The Watcher

Becoming “the watcher” of your mind is necessary in gaining self-awareness. It means you are able to separate yourself from your thoughts and simply observe without being a part of the story you’re telling yourself.

It is especially helpful for busy moms feeling overwhelmed. When you’re feeling stressed and your mind is running crazy fast, it’s easy to feel out of control. Stepping outside of that chaos as “the watcher” can bring it all back in perspective in a matter of seconds.

This is a skill, and therefore takes practice. It can be awkward and strange at first, and that is part of the process.

Here are three components I found helpful when watching my own thoughts.


It is important that you see your thoughts through a non-judgemental lense. Remember you are not your thoughts – you are simply watching them. There is nothing wrong with having “negative” thoughts. It only means that you’re human.

Don’t tell yourself what you should or shouldn’t be thinking. We all have the good and the bad, that’s part of life. So when you are observing your thoughts, just be curious about it all.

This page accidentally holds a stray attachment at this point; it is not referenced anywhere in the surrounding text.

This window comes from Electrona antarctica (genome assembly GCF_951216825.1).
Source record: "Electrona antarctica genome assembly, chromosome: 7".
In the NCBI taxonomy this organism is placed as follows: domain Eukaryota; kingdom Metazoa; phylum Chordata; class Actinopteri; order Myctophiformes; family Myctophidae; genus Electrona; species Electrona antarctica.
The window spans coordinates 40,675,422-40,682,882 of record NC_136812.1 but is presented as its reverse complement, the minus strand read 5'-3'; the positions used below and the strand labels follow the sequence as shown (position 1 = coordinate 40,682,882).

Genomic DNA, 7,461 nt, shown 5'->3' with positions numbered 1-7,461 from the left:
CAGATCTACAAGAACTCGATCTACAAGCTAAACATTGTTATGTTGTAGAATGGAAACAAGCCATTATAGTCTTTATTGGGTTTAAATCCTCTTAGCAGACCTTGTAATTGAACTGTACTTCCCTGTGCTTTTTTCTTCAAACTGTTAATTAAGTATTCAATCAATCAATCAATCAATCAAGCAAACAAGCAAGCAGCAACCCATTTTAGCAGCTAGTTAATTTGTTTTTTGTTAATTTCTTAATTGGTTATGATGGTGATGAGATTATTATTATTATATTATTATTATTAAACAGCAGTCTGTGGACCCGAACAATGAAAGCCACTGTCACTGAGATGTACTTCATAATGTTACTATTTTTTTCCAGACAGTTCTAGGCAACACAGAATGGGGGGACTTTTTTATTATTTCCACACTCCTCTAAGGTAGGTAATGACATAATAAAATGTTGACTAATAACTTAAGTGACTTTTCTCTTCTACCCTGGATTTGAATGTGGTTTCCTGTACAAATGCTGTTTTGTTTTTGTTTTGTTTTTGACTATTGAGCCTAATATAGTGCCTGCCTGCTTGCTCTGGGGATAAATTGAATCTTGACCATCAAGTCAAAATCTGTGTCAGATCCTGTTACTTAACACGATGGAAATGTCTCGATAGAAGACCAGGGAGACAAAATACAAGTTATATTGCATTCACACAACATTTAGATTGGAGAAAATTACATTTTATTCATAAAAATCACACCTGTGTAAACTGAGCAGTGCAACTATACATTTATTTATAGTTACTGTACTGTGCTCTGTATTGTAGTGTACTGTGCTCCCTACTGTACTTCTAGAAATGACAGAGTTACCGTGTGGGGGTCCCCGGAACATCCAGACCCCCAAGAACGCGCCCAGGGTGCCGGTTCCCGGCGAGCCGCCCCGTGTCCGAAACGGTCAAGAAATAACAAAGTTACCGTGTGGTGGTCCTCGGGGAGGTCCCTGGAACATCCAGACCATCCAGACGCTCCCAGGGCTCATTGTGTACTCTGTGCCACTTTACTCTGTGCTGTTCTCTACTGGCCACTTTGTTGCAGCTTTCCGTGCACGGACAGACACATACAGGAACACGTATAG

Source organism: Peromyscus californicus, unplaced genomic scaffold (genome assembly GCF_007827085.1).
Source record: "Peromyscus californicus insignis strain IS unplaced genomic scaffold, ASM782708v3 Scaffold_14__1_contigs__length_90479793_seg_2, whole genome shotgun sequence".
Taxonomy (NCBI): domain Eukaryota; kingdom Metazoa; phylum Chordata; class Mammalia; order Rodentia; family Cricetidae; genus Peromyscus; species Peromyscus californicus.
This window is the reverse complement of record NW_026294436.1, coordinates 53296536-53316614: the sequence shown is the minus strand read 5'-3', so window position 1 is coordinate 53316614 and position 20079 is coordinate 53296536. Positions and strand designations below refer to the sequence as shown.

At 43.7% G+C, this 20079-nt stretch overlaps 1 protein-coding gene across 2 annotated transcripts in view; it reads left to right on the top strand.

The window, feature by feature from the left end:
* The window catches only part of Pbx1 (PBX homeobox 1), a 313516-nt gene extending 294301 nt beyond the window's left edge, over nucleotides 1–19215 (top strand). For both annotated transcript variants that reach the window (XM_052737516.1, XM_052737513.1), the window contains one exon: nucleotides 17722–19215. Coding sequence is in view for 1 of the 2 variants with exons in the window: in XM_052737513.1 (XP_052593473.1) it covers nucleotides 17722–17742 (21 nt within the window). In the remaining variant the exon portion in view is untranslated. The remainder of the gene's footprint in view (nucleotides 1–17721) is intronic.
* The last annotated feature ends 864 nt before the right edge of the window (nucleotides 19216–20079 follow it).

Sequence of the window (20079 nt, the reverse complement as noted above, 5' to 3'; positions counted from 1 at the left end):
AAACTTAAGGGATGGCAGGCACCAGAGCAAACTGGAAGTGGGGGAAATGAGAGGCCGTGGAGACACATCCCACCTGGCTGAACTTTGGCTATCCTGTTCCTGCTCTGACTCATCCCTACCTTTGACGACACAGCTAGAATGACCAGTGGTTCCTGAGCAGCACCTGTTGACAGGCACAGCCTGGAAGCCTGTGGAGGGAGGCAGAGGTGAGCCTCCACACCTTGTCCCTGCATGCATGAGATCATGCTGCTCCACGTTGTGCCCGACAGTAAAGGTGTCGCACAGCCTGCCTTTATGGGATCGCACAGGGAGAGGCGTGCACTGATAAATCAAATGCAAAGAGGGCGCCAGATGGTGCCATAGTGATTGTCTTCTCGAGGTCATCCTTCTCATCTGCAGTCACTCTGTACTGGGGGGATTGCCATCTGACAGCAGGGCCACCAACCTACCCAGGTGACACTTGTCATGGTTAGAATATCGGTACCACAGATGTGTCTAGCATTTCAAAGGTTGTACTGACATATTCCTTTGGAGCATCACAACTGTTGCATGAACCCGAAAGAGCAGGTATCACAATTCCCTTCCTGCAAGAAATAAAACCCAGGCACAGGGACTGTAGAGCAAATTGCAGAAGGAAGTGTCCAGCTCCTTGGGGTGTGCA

Writing everything down on paper is a good way to slow it down and see everything, especially when you’re overwhelmed. If journaling feels awkward to you (like it did for me at first), I recommend setting a timer for 3-10 minutes, gradually adding more minutes over time, and requiring yourself to write that entire time. No matter what it is, get everything that comes in your head on the paper.

Afterwards, you my want to look through the thoughts to pick out what are indisputable facts versus the ideas you have about the facts. That is where you can see what you are creating. It doesn’t mean you need to change anything about the way you think, but it can help you gain perspective on your circumstances.

Question Everything

When we are in our own head, it is so easy to believe the stories we tell ourselves. It feels like we can’t help the way we feel, believe or think. As you practice listening to your thoughts, don’t assume any of it to be true.

Ask yourself why you believe what you do; how someone else might see it differently and why; what if you’re wrong; why are you choosing to think what you’re thinking.

Again, it doesn’t mean you have to change anything about what you think, but using this skill of “the watcher” means you are objectively seeing what your mind does. Our human brains run through about 60,000 thoughts a day whether or not we monitor them. Think of all the power we are giving up if we don’t use those thoughts intentionally.

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